GOP senators had a message for a group of current and incoming House Republicans threatening to stop any bill supported by someone who votes for the omnibus spending package in its tracks: We don’t care.
Thirteen GOP representatives and representatives-elect on Monday sent a letter calling for any legislative priorities backed by a GOP senator who supports the $1.7 trillion year-end spending bill to be thwarted in the 118th Congress.
House Minority Leader Kevin McCarthy (R-Calif.), who is trying to lock down enough votes to be elected Speaker, endorsed the letter on Tuesday.
That message was met with dismissiveness and some derision from across the Capitol.
“It’s not [good]. … I mean, really? If you just think about what they’re suggesting, it flies in the face of maturity and the ability to lead,” said Sen. Kevin Cramer (R-N.D.), who plans to vote against the omnibus spending bill. “The reality is this kind of chest thumping and immaturity doesn’t instill confidence in their ability to lead. Now, maybe it helps Kevin get elected speaker — I hope it does. I hope he becomes Speaker. I want him to become Speaker, but it’s not a good start to leading.”
Cramer, a former member of the lower chamber, added that the 13 House Republicans are putting the GOP leader in a “horrible spot.”
The Senate early Tuesday morning unveiled the $1.7 trillion bill, negotiated between Democrats and Republicans, to fund the government through the end of fiscal year 2023. The current week-long stopgap bill keeping the government operating expires Friday at midnight.
The letter’s signatories included five who have said or strongly indicated they will not vote for McCarthy for Speaker: Reps. Andy Biggs (Ariz.), Matt Rosendale (Mont.), Matt Gaetz (Fla.), Ralph Norman (S.C.) and Bob Good (Va.).
“Further, we are obliged to inform you that if any omnibus passes in the remaining days of this Congress, we will oppose and whip opposition to any legislative priority of those senators who vote for this bill – including the Republican leader,” the letter said. “We will oppose any rule, any consent request, suspension voice vote, or roll call vote of any such Senate bill, and will otherwise do everything in our power to thwart even the smallest legislative and policy efforts of those senators.”
McCarthy on Tuesday tweeted his approval.
“Agreed. Except no need to whip—when I’m Speaker, their bills will be dead on arrival in the House if this nearly $2T monstrosity is allowed to move forward over our objections and the will of the American people,” he said.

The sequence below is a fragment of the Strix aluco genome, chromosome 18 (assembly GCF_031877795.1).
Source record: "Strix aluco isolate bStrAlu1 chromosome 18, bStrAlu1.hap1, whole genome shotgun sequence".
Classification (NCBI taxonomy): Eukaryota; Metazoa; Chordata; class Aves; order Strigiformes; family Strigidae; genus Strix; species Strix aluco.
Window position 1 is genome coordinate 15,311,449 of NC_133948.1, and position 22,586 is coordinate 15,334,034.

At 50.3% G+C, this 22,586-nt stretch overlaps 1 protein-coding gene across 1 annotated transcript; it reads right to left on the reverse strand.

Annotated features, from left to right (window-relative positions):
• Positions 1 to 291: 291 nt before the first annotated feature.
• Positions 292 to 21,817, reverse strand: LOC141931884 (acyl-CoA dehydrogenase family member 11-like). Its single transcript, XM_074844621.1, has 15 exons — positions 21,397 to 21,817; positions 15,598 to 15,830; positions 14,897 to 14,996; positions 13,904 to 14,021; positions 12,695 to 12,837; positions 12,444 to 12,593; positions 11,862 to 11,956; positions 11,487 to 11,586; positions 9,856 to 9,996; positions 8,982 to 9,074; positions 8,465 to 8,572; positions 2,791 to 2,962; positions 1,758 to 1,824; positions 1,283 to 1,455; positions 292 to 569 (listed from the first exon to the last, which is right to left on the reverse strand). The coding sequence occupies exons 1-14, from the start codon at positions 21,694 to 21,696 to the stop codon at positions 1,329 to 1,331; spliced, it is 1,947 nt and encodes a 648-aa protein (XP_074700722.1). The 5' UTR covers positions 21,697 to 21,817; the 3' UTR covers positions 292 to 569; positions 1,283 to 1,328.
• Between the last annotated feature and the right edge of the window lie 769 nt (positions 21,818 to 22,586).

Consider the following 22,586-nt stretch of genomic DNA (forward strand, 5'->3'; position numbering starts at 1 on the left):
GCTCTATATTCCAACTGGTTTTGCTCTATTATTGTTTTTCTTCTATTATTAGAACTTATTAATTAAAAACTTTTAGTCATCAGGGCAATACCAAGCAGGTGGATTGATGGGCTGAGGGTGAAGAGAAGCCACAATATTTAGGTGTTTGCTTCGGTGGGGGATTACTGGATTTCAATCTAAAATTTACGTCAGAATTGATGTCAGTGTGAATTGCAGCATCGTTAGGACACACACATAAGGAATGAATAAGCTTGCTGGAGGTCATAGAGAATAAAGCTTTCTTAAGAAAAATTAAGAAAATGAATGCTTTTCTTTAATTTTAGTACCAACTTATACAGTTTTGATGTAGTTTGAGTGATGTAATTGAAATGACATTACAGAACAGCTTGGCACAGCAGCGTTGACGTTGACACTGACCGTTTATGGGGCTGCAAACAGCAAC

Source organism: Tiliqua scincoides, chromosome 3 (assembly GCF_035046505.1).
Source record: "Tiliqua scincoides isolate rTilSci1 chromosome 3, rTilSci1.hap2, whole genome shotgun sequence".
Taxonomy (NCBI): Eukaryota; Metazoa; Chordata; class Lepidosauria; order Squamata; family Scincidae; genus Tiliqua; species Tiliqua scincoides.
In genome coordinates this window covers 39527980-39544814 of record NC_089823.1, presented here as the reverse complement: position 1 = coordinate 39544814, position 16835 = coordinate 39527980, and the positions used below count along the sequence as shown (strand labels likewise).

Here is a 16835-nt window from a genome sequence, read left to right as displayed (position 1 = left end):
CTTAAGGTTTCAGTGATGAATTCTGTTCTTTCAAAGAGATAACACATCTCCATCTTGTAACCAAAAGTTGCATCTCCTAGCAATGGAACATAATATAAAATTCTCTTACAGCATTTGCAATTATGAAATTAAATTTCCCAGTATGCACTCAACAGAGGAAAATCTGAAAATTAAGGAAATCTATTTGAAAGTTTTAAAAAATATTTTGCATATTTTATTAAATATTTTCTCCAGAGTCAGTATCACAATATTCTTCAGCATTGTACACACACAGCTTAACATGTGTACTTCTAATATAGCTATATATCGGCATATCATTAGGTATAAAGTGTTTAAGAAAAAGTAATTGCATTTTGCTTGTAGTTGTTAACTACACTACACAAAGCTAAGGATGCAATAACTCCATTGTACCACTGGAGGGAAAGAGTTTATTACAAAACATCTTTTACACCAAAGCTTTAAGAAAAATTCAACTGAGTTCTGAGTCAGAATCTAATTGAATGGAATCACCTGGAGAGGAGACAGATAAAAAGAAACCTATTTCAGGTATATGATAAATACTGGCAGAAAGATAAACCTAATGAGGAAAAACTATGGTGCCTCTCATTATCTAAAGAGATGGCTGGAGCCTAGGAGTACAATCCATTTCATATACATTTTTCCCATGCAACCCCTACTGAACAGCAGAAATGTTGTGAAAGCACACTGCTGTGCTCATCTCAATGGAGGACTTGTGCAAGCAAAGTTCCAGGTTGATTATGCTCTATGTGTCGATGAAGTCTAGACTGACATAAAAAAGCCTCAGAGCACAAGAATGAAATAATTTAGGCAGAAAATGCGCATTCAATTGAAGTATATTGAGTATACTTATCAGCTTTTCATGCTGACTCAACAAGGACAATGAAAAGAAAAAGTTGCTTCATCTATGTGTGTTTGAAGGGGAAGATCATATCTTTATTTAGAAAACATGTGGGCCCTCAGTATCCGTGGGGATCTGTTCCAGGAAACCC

Later on Tuesday, House Minority Whip Steve Scalise’s (R-La.) office sent out a notice recommending a “no” vote on the spending bill.
Leading Senate Republicans didn’t appear to take the threat from the 13 lawmakers seriously.
“That doesn’t sound like a recipe for working together in the best interest of the country, so I think this is just words spoken during the heat of passion,” Sen. John Cornyn (R-Texas), an ally of Senate Minority Leader Mitch McConnell (R-Ky.), who is an “aye” vote for the omnibus. “Hopefully, cooler heads will prevail.”
Sen. Shelley Moore Capito (R-W.Va.) labeled the letter “an idle threat.”
“I think respect for people’s votes is what [these] whole institutions are built on and that we all have different reasons for making different votes, whether it’s who we represent, what lens we’re looking through,” Capito said. “I think they need to settle their Speakership quickly, and I hope Kevin’s the Speaker.”
Capito, the newly-minted No. 5 member of Senate GOP leadership, added that it’s “pretty obvious” the letter and McCarthy’s support is a byproduct of the Speaker’s race.
Whether the threat has any teeth in a divided Congress remains to be seen.
Despite the letter, top Senate Republicans are still hopeful McCarthy makes it across the finish line. McConnell on Tuesday told reporters that he is “pulling” for the California Republican to win the top job despite a number of barbs McCarthy has thrown in the Senate GOP leader’s direction in recent weeks.
“I think Kevin McCarthy will probably be able to ultimately become Speaker of the House,” Cramer said. “I just hope he doesn’t live to regret it.”
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